“We lost everything except the dishes that were up in the top cabinets,” Lillie Jean Mobley said. “A few pictures on the top wall, and that’s about all that we saved. A few clothes.”
 
The couple was on a waiting list for a few months since many other homes in the area needed to be restored. When Baptists on Mission volunteers showed up to work on their home, the Mobleys said they were grateful for the joy and integrity that the volunteers brought to their work. It’s what separates them from other organizations, they said.
 
“They have caring people,” Forrest Mobley said. “People that do things like they think they need to be done, which is good.”
 
“To see how they have just jumped in and taken hold and do what needs to be done – and they do it with a smile!” Lillie Jean Mobley added.
 
“They’re happy to do it, and that makes a big difference.”
 
NCBM has set a goal to rebuild and restore up to 1,000 homes that were damaged by Hurricane Matthew in the next two years. The organization receives most of its funding from the North Carolina Missions Offering (NCMO), which is received primarily during the month of September. Each year, 41 percent of the NCMO funds are allocated to Baptists on Mission for ministries like disaster relief.
 
This year, the offering’s theme is “Eyes to See,” taken from John 4:35. Richard Brunson, NCBM’s executive director, says disaster relief isn’t just about helping people rebuild homes. It’s about sharing the love and gospel of Jesus Christ and helping people build a new life in Christ. “When God gives those who serve Him eyes to see the brokenness and hurt around them, He works through acts of compassion and love to touch lives,” Brunson said.
 
The Mobleys said the workers’ kindness and consideration have helped them in dealing with the aftermath of the flood, which brought about losses that are both monetary and sentimental. The Mobleys lost most of their possessions from their 48 years of marriage in the storm, in addition to irreplaceable items given to them from family members who have since passed away.
 

https://youtu.be/iEKCzSJs5o8 “It’s just hard,” Lillie Jean Mobley said. “We had so many people here helping us tear out and taking everything and just putting it on the pile. But we do have our memories, and that’s something that can’t be taken away from us.”
 
And through the work of the Baptists on Mission volunteers, the Mobleys say that they had been blessed.
 
“This time with the flood, if you’ve never been through it before, it is something else. I hope I never have to go through it again,” Forrest Mobley said. “But if we had to, I hope we could count on (N.C. Baptist Men) to help us.”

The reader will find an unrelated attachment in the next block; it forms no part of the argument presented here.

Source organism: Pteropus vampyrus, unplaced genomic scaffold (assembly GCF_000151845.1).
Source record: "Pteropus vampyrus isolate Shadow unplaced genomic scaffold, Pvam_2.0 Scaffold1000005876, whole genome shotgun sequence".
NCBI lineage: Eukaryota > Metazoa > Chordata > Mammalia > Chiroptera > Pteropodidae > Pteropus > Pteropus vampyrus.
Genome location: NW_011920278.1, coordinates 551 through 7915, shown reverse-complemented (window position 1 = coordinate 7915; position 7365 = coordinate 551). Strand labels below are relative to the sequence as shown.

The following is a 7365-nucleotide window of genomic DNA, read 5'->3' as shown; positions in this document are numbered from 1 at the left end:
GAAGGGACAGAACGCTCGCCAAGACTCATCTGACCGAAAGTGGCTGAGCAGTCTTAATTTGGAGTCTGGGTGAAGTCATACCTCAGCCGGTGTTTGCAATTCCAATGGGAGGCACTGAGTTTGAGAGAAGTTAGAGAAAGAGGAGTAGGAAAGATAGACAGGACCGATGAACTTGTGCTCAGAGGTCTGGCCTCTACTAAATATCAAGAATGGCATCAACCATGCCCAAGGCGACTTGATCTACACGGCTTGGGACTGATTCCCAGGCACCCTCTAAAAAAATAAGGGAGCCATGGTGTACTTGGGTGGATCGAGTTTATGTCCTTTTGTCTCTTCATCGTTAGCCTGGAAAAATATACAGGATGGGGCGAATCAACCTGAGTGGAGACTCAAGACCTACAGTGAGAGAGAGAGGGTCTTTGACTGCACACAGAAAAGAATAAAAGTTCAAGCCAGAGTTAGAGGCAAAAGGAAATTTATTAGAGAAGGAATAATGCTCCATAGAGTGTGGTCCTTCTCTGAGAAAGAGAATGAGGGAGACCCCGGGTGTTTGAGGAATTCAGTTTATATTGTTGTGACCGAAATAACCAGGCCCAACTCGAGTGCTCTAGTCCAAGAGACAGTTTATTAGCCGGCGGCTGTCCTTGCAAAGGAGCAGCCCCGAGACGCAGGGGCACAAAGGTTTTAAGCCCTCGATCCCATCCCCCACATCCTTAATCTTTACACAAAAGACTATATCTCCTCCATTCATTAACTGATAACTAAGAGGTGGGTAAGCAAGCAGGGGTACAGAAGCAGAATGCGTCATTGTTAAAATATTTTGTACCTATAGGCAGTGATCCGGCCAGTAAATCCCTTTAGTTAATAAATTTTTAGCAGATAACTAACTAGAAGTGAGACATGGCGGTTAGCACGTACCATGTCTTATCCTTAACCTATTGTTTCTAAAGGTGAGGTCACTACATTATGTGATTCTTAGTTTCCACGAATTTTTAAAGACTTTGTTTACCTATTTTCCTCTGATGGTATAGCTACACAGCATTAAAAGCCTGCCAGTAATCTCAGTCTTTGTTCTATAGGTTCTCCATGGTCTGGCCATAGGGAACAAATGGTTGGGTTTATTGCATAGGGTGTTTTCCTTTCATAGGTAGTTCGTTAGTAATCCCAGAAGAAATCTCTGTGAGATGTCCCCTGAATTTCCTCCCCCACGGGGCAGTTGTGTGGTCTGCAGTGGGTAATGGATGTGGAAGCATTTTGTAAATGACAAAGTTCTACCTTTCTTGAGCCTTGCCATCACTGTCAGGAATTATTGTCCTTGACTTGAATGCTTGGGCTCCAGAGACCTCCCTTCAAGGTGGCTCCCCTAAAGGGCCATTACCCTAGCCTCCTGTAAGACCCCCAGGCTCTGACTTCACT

(EDITOR’S NOTE – Watch a video about the Mobleys by visiting vimeo.com/channels/ncmo. To learn more about the North Carolina Missions Offering, visit ncmissionsoffering.org.)
 

7/24/2017 2:00:52 PM by Emily Rojas, BSC Communications | with 0 comments



Couple hopes to be first Montagnard missionaries

July 24 2017 by K. Allan Blume, BR Editor

Khoung Rolan was born in a small Montagnard village in the Central Highlands of Vietnam. His grandfather was a general in the Vietnamese army, and his father worked in the communist government.

Contributed photo
Khoung Rolan, right, or Kyle as he is known in the United States, wants he and his wife, Jenny, to be the first Montagnard missionaries sent from North Carolina. They hope to garner support from churches and individuals to help them on their journey to the Philippines. First Baptist Church in Matthews plans to provide some of the funds.


Through the witness of a cousin, Rolan and two of his sisters became Christians. Their parents did not agree with the children’s decision to follow Christ. Communist leaders made life hard for Christians, but the young boy and his sisters prayed that their parents would also follow Christ.
 
One of the sisters became very sick, unable to eat or drink for three days. In desperation, Rolan’s father asked if the elders of the Christian church would come to his home and pray for the girl. The father said, “If your God is real, and He can heal my daughter, I will accept Christ, follow your God and leave my job.”
The church leaders went to the girl’s bedside and prayed for hours. “About midnight my sister got up and asked for food,” Rolan said. “My father and my mom received Christ after that.”
 
The family began to face persecution from the communist government. Following Christ changed many relationships in communist-ruled Vietnam.
 
In his late teen years, Rolan rebelled and turned to gang life, indulging in a life of crime as a gang leader. He was charged with criminal assault and given a seven-year prison sentence.
 
Rolan said God got his attention in prison. He repented and cried out to God saying, “I will serve you all of my life if you will get me out of the prison.”
 
After serving only 10 days of the seven-year sentence, he was mysteriously released and told to leave. He fled to Cambodia where Rolan lived in a refugee camp for eight months.